Lost after a day of shopping near east of the San Francisco Bay Area several years ago, I drove within mere feet of one of the Altamont Pass Wind Farm’s totemic mills. Despite allowing me to re-establish some sense of direction, my encounter with the sentinel was curiously disorienting: From the nearby freeway, the apparatus appeared sleek, friendly, and assiduous, but at close range its size and malodorousness evinced a sinister inaccessibility.
This seldom-understood turbine-provoked alienation, a far cry from the cheap, “green” wind mills to which anyone who played Sim City in the early 2000s was exposed, is part of what troubles the people of Meredith, New York in the documentary Windfall. An upstate dairy farm community whose coffers have grown cobwebs during the most recent recession, Meredith and its townspeople, including its municipal leaders, are approached by scores of wind farm industrialists hoping to erect turbines on the acres of unused land in the area. Early in the film, one middle-aged couple allows a test mill to be placed in their backyard, and its presence makes them ineffably nervous. “It wasn’t that the sound was loud,” the wife says, “but that it would be forever.” On the less-than-existential side, the windmills weigh tens of thousands of pounds, create nocuous vibrations in the ground around them, and occasionally plummet to the earth—among other issues. Predictably, and rather swiftly, the county becomes embroiled in a legislative war with pro-turbine residents on one side, most of whom stand to gain a great deal financially from installing the rotary behemoths, and those with grave suspicions on the other.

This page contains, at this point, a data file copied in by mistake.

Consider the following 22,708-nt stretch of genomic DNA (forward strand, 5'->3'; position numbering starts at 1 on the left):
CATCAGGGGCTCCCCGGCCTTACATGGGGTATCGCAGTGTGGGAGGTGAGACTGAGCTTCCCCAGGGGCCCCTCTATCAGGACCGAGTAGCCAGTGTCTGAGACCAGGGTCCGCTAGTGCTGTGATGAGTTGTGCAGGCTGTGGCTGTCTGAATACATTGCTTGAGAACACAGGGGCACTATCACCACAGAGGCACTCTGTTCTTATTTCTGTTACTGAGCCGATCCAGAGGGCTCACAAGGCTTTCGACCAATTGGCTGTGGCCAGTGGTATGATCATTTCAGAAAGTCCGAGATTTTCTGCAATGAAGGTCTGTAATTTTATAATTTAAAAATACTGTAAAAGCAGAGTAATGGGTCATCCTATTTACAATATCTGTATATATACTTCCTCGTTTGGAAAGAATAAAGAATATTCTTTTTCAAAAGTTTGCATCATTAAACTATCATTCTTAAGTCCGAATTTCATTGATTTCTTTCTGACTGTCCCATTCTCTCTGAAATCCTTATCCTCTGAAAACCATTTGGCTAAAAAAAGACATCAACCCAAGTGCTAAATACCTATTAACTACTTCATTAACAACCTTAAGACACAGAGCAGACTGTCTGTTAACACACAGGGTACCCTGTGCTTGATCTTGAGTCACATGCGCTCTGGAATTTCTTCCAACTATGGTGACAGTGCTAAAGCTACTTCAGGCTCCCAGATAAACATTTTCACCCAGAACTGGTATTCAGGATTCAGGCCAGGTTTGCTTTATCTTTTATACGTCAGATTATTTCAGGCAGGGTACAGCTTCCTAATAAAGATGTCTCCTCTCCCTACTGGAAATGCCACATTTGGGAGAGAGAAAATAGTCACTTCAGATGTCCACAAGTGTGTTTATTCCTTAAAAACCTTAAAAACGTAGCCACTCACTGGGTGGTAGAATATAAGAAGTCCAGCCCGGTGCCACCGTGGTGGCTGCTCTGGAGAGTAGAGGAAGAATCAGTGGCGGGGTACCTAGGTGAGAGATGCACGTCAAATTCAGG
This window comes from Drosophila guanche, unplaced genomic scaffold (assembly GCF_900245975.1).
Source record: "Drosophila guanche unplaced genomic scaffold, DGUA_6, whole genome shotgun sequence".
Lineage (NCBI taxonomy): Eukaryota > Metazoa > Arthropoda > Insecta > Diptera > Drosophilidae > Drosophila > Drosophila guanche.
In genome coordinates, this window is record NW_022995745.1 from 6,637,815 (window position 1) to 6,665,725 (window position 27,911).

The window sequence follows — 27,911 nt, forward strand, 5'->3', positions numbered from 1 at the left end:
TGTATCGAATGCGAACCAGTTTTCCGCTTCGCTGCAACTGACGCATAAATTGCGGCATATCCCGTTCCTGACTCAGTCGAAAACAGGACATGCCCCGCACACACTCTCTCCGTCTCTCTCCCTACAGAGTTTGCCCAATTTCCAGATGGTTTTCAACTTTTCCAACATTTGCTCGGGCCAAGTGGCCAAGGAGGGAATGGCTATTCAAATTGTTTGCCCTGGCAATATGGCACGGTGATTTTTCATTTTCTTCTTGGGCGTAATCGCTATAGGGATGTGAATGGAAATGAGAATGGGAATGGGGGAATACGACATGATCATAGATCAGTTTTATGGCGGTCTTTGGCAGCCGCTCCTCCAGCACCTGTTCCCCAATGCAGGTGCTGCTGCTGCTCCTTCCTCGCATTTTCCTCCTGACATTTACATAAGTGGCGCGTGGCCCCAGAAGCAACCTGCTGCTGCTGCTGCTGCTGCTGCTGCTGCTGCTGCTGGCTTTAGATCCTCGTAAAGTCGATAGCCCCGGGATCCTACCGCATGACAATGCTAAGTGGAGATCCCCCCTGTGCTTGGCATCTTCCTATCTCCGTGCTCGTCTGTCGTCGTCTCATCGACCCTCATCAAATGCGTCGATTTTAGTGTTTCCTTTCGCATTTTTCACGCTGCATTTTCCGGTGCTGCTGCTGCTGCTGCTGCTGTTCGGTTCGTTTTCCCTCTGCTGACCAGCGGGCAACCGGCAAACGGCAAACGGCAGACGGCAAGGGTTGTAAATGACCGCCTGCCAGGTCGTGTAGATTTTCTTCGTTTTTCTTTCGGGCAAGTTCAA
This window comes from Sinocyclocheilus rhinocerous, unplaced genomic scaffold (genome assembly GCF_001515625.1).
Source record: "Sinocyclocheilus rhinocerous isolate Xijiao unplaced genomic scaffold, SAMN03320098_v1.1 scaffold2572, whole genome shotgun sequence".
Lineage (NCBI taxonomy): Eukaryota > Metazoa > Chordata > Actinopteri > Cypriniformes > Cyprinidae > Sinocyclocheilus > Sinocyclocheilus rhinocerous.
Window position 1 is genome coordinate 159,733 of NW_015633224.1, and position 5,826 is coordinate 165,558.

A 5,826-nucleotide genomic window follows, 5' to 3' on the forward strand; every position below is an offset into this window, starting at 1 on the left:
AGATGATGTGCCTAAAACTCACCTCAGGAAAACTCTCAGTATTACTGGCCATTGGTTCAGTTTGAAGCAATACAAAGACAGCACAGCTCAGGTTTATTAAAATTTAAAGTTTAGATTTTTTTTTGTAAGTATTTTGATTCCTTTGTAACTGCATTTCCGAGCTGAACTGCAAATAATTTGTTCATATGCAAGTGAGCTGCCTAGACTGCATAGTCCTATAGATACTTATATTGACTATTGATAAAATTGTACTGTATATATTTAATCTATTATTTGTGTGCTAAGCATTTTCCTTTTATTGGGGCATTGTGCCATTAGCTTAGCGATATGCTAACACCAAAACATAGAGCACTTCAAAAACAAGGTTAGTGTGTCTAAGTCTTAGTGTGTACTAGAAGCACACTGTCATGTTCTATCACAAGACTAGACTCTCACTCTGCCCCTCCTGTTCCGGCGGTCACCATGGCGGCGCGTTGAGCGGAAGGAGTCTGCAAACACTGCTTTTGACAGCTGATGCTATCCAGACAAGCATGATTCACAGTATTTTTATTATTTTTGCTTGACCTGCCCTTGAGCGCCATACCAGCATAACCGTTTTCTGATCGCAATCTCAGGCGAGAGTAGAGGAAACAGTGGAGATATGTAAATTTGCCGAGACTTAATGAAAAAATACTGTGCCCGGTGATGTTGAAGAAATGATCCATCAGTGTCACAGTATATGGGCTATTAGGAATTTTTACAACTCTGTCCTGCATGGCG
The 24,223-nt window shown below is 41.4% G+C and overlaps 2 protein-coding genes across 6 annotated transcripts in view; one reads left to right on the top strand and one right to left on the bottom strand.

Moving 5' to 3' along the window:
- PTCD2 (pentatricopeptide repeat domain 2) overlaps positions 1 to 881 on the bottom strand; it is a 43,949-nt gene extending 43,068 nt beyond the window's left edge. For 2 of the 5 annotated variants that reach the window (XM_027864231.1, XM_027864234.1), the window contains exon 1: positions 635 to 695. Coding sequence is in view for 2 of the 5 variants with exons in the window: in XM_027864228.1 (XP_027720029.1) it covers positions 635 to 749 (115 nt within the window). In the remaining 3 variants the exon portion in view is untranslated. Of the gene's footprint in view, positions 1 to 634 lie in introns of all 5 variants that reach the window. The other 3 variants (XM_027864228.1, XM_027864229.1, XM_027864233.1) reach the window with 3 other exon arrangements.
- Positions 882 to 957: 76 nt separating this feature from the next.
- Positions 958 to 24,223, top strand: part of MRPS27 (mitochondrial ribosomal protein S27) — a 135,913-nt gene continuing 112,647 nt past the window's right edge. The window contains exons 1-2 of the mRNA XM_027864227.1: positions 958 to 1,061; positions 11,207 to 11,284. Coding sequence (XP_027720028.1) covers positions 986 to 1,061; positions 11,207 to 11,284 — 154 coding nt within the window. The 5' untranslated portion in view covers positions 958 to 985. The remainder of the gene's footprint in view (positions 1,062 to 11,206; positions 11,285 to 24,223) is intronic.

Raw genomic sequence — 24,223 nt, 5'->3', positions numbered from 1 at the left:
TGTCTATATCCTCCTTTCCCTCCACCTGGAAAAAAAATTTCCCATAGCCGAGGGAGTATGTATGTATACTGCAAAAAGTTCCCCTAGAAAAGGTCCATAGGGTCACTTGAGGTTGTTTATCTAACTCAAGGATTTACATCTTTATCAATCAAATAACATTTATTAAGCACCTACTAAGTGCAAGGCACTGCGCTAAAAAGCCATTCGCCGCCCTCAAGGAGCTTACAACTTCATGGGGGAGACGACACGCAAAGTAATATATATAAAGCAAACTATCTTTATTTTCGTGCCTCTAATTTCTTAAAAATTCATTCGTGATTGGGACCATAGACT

Director Laura Israel arranges this material with a transparent agenda—namely, to assert that “each wind turbine is an industrial facility,” and that the tax breaks offered to businesses propagating those industrial facilities are spawning a putatively eco-friendly form of carpet bagging. But the transparency feels more urgent than didactic. Most of eco-journalism’s aims in the last two decades have been oriented around apologia for accurate science and the adoption of small but “good start” practices that would at least lessen if not eradicate our carbon footprint. Conservationism is still so personal, and so polemical, that we haven’t quite caught up to how our feelings toward it are being exploited.
Unfortunately, the documentary is arguably just as exploitative, particularly of Meredith’s denizens. Israel’s first act is cheerfully bumpkin-ized; drawly farmers discuss how completing vague “internet research” changed their minds about the cleanliness of wind power while bottleneck guitars mimic barnyard utterances. Meredith’s diversity is more fairly represented in the movie’s thorax, particularly when the town journalists describe how they slyly boned up on environmental opportunism, but we’re invited to watch a town hall debate, where every sweeping generalization naïvely sounds off, like it’s a scene out of the second season of Newhart. As Israel represents this climactic event arrhythmically with still photographs and tape-recorded testimony, likely because she wasn’t present at the meetings, a distracting distance develops between her and her material. The end result is that, whatever the legitimate arguments Windfall makes against the industry it targets, Meredith’s feuding becomes just as inaccessible as the windmills that incite it.